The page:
Republicans a large percentage of Utah’s early voters
Over the last couple of weeks we’ve been keeping an eye on the breakdown of ballots that have been processed already and here’s what we know: As of Tuesday morning, there had been 630,091 ballots that have been processed, roughly 37% of all registered voters in Utah.
By Tuesday afternoon the figure had climbed to 41%. For perspective, the turnout in the 2018 midterms was 75%, but it’s important to remember that three ballot initiatives spiked turnout that year. In the 2014 midterms, it was 46%.
Keep in mind this current turnout figure does not include what are probably several hundred thousand ballots that have been received and are waiting to be processed, those that are in transit, or votes that will be cast by folks showing up at their polling place today.
At the moment, 44% of registered Republicans have had their ballot processed, compared to 37.5% of Democrats and 27% of unaffiliated voters, which could signal that Republicans are more enthusiastic than Democrats this time around.
It is true that some number of Democrats — we can’t say for sure how many — changed their registration to vote in the Republican primaries, but the trends in voter registrations don’t lead me to believe it is enough to change the percentages in a major way.
Also, note that the unaffiliated turnout number is really, really low.
So to this point, registered Republicans are accounting for 62% of the ballots cast, Democrats 14% and unaffiliated 20.5%.
In terms of raw registration, 52% of the state is registered Republican, 15% Democrat and 27% is unaffiliated, so we can see that thus far unaffiliated voters are staying home and Republicans make up a larger portion of these early votes.
Again, this is not a predictor of who individuals those voted for, but the electorate thus far.
This could all change, of course, if a flood of ballots rolls in and flips the script. Salt Lake County, for example, has lower turnout right now than most of the rest of the state, with just over 200,000 ballots processed out of 591,999 registered voters as of Tuesday morning. Utah County is also under 40%, while rural counties like Grand, Garfield, and Piute are pushing 70%, and Wayne County is at 72%.
So this early indicator seems to favor Republicans, but there are a lot of unknowns. We’ll need to wait for the returns tonight and, in those close races, the week or two to come.
Online mix-up causes confusion in Weber County
In a tweet, Weber County Clerk Ricky Hatch said Google was apparently showing that voters could cast their ballots at the Weber Center in downtown Ogden, which is where the clerk’s office is located.
“This is incorrect,” Hatch said in the tweet. “In-person voting is at the county fairgrounds exhibit hall and the Ogden Valley Library.” The county fairgrounds are located around five miles to the northwest of downtown, while the Ogden Valley Library is located in Huntsville.
According to the county’s website, the Weber Center was the county’s only center for early voting, which was likely the cause of Google’s mix-up.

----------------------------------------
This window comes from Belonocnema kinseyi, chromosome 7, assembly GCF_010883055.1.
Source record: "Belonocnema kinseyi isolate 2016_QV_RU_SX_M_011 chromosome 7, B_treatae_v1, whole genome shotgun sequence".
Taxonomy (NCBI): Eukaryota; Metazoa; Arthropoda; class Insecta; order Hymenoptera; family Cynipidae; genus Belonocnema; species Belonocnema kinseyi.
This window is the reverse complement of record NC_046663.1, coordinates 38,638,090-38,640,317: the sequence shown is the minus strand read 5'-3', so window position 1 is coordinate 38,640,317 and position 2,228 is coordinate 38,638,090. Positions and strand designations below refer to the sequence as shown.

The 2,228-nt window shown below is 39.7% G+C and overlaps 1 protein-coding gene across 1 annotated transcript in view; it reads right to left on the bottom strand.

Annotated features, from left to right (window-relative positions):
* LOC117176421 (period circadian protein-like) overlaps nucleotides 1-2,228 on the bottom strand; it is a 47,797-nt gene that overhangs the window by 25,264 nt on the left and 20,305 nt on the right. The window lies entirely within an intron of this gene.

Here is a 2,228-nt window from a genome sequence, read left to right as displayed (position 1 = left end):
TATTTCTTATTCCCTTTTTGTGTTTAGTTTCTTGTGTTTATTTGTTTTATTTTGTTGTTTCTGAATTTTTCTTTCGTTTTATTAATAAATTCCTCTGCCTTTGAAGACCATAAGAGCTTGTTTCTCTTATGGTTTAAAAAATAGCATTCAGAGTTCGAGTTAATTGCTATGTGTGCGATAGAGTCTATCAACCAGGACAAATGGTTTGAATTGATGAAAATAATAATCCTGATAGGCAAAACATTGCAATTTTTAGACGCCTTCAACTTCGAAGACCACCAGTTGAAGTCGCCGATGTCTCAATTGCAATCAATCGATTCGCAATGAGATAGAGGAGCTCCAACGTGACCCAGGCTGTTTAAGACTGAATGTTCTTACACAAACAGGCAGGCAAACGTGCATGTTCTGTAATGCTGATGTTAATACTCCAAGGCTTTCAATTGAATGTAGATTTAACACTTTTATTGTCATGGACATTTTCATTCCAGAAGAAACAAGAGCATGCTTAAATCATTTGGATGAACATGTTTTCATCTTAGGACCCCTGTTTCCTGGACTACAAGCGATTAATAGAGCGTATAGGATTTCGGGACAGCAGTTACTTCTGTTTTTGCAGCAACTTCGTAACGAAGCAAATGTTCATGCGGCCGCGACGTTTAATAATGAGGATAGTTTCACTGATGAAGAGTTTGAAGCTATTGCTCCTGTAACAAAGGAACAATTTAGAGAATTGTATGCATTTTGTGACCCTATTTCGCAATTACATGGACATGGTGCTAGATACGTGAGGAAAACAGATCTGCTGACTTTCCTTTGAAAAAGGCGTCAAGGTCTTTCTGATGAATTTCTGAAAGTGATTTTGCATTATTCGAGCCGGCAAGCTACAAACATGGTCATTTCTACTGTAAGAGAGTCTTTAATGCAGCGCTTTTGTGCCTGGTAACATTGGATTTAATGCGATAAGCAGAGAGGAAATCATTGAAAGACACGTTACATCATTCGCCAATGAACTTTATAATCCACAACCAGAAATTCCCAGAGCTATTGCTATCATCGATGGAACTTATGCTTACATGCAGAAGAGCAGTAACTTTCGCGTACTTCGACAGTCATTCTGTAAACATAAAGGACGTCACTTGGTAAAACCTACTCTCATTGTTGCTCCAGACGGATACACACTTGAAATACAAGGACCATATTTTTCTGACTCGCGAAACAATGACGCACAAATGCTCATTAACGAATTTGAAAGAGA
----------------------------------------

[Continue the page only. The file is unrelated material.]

In a text message to The Salt Lake Tribune, Hatch said, “Because 98% of Weber County voters vote by mail, we only need one vote center.” He added that the county has only used one voting center since 2019, but this year they added a second voting location in the Ogden Valley.
Weber County’s voter turnout was around 40% Monday night, according to Hatch. He said turnout is lower than in 2020, though he said that’s normal, considering presidential elections typically have higher turnout. However, he added that this year’s Election Day will likely have a lower turnout than in 2018, a year that featured Constitutional amendments and ballot initiatives like Medicaid expansion and redistricting.
“So that was a really busy election, that turnout was about 82%, I believe, in 2018. I don’t think we’re gonna hit that this time,” he said Tuesday morning.
It’s not too late for Utahns to register to vote
It’s Election Day!
If you have been putting off registering to vote and now want to cast a ballot in the 2022 midterm elections, it’s not too late.
Utahns who currently are not on their local voter rolls can still register at voting locations on Tuesday. New voters will need to present one primary form of identification (like a driver’s license or passport) or two forms of ID that show their name and current residence (like a bank statement or vehicle registration).
No early results until all Utahns have a chance to vote
Early election results might not come in as nearly as years past, the lieutenant governor’s office has cautioned.
On Monday, the state’s top elections official issued new guidance to county clerks, directing the local election officials to not post early election results before every Utahn has had a chance to vote. The guidance comes after mail-in ballots in two counties were delayed because of a distribution issue at an out-of-state sorting facility.
“While I’m hopeful early election results will go live shortly after polls close at 8 pm on Tuesday, this guidance may impact the release timeline for results in Utah,” Lt. gov. Deidre Henderson said in the news release on Monday. “Eligible voters deserve the opportunity to cast their ballots without outside influence, including data from preliminary results.”
Who should I vote for?
The Salt Lake Tribune has created voter guides to help Utahns get to know the candidates on their ballot this fall.
The guides include information about Utah’s US Senate and House races, contests in the Utah Legislature, state school board races and several Salt Lake County races.
Check out the voter guides, in English and Spanish, at: 2022 Midterm Elections.